Question 3 asks, if annual total fees on a fund are reduced from 3.5 per cent to 1.5 per cent, by how much would this increase the total investment. The answer, which might surprise given its scale, is C – the pension could grow by a staggering €186,000 if the investor got their fees reduced.
Getting savvy when it comes to our mortgage is also a good move. If you can cut your term at all, you will make significant savings in terms of the interest owed – after all, the longer the term, the more you will pay your bank for the money.
If, like the person in question 7, you could cut your term from 30 to 15 years, it would actually have the same savings for you as getting the interest rate on your mortgage cut by a hefty 1.75 per cent. “A massive deal,” as Conway notes, adding that the borrower with the 3.5 per cent interest rate would pay €184,944 in interest charges alone over 30 years, whereas the borrower paying over 15 years would pay just €86,037.
“So, while banks may not be for moving on cutting the cost of their rates of interest, homeowners may not realise that they still have the power, through the term of their loan, to still pay the banks a lot less in interest. It’s the power of mortgage maths.”
Quiz: How financially literate are you?
You need to borrow €100 from your local credit union to help finance your summer holiday, and are offered two different sums to pay back over a year. But which is the lower amount?
b) €100 plus 3 per cent
If interest rates rise, what will typically happen to bond prices?
c) No impact
d) Stay the same
3: Investment / pension fees
A 30-year old, earning €35,000 a year, makes monthly contributions into his pension, half of which are matched by his employer. But our saver isn’t really aware of how fees are impacting how much he will have in retirement. If he could cut the annual total fees on his fund from 3.5 per cent to 1.5 per cent, by how much would this increase his total investment?*
b) Between €40,000 and €100,000
c) Greater than €100,000
*Based on 6 per cent stock market growth, 3 per cent wage growth, 1 per cent inflation, and retiring at age 68.
4: Credit cards and cost of minimum payment
If you purchase a smartphone for €500 using a credit card with a rate of interest of 18 per cent, making the minimum payment (normally calculated at 2.5 per cent) thereafter,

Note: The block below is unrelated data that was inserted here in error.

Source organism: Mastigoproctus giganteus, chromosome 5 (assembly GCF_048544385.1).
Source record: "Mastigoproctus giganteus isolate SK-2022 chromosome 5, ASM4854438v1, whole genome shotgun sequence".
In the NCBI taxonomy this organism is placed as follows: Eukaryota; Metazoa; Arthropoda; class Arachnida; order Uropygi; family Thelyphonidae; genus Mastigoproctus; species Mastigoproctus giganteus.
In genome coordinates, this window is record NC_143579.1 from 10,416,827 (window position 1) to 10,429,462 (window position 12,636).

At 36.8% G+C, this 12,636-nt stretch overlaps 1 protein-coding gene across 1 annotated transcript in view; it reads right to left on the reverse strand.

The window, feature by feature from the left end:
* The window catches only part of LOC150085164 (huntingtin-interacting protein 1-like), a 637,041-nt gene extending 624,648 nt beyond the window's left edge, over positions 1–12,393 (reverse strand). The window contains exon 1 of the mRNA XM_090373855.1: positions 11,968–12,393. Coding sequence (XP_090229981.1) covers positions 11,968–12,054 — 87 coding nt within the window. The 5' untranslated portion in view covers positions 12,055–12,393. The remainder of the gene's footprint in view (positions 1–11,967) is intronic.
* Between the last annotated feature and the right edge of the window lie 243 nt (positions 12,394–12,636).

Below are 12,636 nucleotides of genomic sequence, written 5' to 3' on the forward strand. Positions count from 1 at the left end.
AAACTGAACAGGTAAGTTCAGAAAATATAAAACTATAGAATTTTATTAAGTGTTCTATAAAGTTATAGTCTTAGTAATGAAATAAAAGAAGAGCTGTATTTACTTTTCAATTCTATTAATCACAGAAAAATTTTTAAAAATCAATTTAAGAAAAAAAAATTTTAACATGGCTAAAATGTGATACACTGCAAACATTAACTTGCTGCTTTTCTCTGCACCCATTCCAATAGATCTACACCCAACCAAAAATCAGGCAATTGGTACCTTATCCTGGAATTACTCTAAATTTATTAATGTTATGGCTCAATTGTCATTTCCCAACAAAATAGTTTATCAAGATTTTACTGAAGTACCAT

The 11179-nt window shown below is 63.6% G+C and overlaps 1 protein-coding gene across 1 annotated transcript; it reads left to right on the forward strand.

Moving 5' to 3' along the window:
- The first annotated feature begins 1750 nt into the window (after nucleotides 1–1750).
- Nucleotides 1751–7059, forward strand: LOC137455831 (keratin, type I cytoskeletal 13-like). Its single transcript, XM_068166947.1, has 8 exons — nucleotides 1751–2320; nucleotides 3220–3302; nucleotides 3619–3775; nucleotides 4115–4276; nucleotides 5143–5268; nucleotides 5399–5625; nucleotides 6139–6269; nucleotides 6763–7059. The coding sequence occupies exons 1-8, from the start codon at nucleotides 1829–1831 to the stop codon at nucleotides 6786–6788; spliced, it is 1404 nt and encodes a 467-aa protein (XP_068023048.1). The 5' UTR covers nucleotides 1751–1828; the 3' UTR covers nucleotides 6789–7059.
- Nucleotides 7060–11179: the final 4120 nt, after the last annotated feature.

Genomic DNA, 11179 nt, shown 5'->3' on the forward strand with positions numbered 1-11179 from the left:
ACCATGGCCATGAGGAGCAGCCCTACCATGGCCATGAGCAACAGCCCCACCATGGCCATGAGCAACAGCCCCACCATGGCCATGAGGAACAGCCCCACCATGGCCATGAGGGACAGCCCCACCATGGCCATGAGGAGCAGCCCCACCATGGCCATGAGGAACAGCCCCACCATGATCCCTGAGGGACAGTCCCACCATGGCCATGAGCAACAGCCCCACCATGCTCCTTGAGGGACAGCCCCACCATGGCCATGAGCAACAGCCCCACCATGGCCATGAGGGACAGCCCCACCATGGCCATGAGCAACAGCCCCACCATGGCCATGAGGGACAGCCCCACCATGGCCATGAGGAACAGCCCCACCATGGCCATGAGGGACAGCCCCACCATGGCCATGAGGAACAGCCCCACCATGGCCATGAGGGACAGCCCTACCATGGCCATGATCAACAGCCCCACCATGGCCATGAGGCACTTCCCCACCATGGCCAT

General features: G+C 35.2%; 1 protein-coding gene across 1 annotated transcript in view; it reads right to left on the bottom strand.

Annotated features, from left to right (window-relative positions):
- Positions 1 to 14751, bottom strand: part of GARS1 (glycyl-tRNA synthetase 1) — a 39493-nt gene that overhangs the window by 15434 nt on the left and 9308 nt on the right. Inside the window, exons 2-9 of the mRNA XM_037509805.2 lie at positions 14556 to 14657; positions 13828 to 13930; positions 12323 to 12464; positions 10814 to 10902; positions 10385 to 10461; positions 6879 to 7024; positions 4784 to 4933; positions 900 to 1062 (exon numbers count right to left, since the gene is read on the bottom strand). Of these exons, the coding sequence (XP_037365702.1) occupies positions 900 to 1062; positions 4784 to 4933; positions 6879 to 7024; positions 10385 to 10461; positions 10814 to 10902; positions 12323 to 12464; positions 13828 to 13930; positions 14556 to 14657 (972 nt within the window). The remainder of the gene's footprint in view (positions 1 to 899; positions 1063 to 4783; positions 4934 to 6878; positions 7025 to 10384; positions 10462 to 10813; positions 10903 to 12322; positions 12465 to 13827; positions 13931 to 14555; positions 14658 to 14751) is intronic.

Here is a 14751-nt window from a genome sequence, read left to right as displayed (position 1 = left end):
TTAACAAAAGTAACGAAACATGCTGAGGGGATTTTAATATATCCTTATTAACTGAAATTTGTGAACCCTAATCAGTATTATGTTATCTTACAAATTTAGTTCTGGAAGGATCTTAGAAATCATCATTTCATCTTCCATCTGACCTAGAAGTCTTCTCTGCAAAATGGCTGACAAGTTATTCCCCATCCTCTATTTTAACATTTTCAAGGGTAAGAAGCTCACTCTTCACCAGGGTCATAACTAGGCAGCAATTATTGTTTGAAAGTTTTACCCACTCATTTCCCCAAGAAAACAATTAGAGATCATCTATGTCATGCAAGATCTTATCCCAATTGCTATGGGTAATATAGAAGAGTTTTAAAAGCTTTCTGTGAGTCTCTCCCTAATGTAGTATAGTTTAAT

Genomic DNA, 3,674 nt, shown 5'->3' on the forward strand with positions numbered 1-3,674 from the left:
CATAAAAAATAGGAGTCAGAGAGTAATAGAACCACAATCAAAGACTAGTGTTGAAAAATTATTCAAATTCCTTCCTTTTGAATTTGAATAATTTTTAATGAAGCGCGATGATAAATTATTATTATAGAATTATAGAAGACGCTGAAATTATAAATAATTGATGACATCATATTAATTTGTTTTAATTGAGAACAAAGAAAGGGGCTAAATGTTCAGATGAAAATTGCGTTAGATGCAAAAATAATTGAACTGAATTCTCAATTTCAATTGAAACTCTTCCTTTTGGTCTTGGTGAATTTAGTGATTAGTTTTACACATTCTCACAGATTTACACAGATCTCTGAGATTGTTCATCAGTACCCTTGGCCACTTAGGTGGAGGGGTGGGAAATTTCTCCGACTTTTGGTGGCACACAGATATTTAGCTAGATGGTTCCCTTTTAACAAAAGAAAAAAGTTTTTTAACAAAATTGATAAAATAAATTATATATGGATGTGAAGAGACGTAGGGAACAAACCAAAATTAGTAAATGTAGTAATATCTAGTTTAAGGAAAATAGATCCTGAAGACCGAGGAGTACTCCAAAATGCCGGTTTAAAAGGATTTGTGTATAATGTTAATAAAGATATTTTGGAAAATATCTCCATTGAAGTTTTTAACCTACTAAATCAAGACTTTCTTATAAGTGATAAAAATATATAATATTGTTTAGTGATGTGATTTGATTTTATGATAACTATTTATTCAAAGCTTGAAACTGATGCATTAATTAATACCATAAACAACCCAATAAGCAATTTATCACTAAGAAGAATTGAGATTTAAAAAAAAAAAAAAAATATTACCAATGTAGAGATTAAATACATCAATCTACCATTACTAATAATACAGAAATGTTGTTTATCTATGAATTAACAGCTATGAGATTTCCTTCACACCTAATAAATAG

1) How long would it take you to pay off that phone?
a) 1-2 years
b) 2-4 years
c) More than 5 years
2) And how much would the smartphone cost?
b) Between €500 and €650
c) Greater than €650
5: Compound interest
Suppose you put money in the bank for two years and the bank agrees to add 15 per cent per year to your account. Will the bank add more money to your account in the second year than it did the first year, or will it add the same amount of money both years?
b) The same
6: Your mortgage
You’ve been offered a mortgage over a 20- or 30-year term, but are unsure which is the best option. The lower term has higher monthly payments, but will the total interest paid over the life of the loan be greater on the 20-year or 30-year mortgage (ie will it be more expensive to you)?
a) 20-year mortgage
b) 30-year mortgage
7: Another one on your mortgage
By reducing your mortgage term from 30 years to 15 years (assuming a rate of interest of 3.5 per cent and a mortgage of €300,000), this would be the same as reducing the rate of interest by what?
a) 0.5 per cent
b) 0.5 per cent-1 per cent
c) greater than 1 per cent
8: Inheritance tax
What’s the inheritance tax threshold for a child inheriting from a parent for 2017?
Which asset class has produced the best returns over the past 10-20 years?
a) Stock market
10: The power of compounding
Imagine a world where you could earn 100 per cent interest per day. On January 1st, if you put 1 cent on deposit in a bank or credit union paying 100 per cent per day, how much would your money be worth at the end of January? Would it be:
a) Less than €30
b) Somewhere between €30 - €1,000
c) More than €1,000
4.1: c – it would take more than 10 years to pay off the phone.
4.2: c – answer is €957
7: c) the answer is 1.75 per cent